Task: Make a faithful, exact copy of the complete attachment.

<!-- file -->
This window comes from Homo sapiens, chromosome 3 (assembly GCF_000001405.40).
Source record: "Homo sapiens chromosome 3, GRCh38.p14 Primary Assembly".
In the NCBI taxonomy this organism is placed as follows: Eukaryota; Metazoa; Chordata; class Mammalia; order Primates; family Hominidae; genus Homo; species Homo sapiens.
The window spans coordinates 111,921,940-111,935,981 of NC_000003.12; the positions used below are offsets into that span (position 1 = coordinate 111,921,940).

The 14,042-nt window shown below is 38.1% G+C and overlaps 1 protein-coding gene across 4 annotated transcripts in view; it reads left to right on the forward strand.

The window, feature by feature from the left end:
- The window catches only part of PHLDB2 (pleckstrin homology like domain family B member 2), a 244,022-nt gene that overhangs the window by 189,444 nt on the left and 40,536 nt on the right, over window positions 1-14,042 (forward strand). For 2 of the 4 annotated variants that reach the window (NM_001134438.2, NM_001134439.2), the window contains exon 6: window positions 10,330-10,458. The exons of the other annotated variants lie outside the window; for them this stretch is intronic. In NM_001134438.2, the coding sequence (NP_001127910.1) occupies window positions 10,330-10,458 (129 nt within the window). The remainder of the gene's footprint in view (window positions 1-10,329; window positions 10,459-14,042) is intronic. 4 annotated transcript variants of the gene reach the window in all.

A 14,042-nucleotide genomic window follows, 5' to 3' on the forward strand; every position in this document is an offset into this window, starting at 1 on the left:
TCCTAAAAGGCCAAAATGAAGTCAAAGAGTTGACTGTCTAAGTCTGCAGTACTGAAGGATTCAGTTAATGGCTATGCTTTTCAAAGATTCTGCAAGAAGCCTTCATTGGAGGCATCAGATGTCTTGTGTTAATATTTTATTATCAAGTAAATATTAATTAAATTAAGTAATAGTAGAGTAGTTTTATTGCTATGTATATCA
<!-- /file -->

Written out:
This window comes from Homo sapiens, chromosome 3 (assembly GCF_000001405.40).
Source record: "Homo sapiens chromosome 3, GRCh38.p14 Primary Assembly".
In the NCBI taxonomy this organism is placed as follows: Eukaryota; Metazoa; Chordata; class Mammalia; order Primates; family Hominidae; genus Homo; species Homo sapiens.
The window spans coordinates 111,921,940-111,935,981 of NC_000003.12; the positions used below are offsets into that span (position 1 = coordinate 111,921,940).

The 14,042-nt window shown below is 38.1% G+C and overlaps 1 protein-coding gene across 4 annotated transcripts in view; it reads left to right on the forward strand.

The window, feature by feature from the left end:
- The window catches only part of PHLDB2 (pleckstrin homology like domain family B member 2), a 244,022-nt gene that overhangs the window by 189,444 nt on the left and 40,536 nt on the right, over window positions 1-14,042 (forward strand). For 2 of the 4 annotated variants that reach the window (NM_001134438.2, NM_001134439.2), the window contains exon 6: window positions 10,330-10,458. The exons of the other annotated variants lie outside the window; for them this stretch is intronic. In NM_001134438.2, the coding sequence (NP_001127910.1) occupies window positions 10,330-10,458 (129 nt within the window). The remainder of the gene's footprint in view (window positions 1-10,329; window positions 10,459-14,042) is intronic. 4 annotated transcript variants of the gene reach the window in all.

A 14,042-nucleotide genomic window follows, 5' to 3' on the forward strand; every position in this document is an offset into this window, starting at 1 on the left:
TCCTAAAAGGCCAAAATGAAGTCAAAGAGTTGACTGTCTAAGTCTGCAGTACTGAAGGATTCAGTTAATGGCTATGCTTTTCAAAGATTCTGCAAGAAGCCTTCATTGGAGGCATCAGATGTCTTGTGTTAATATTTTATTATCAAGTAAATATTAATTAAATTAAGTAATAGTAGAGTAGTTTTATTGCTATGTATATCA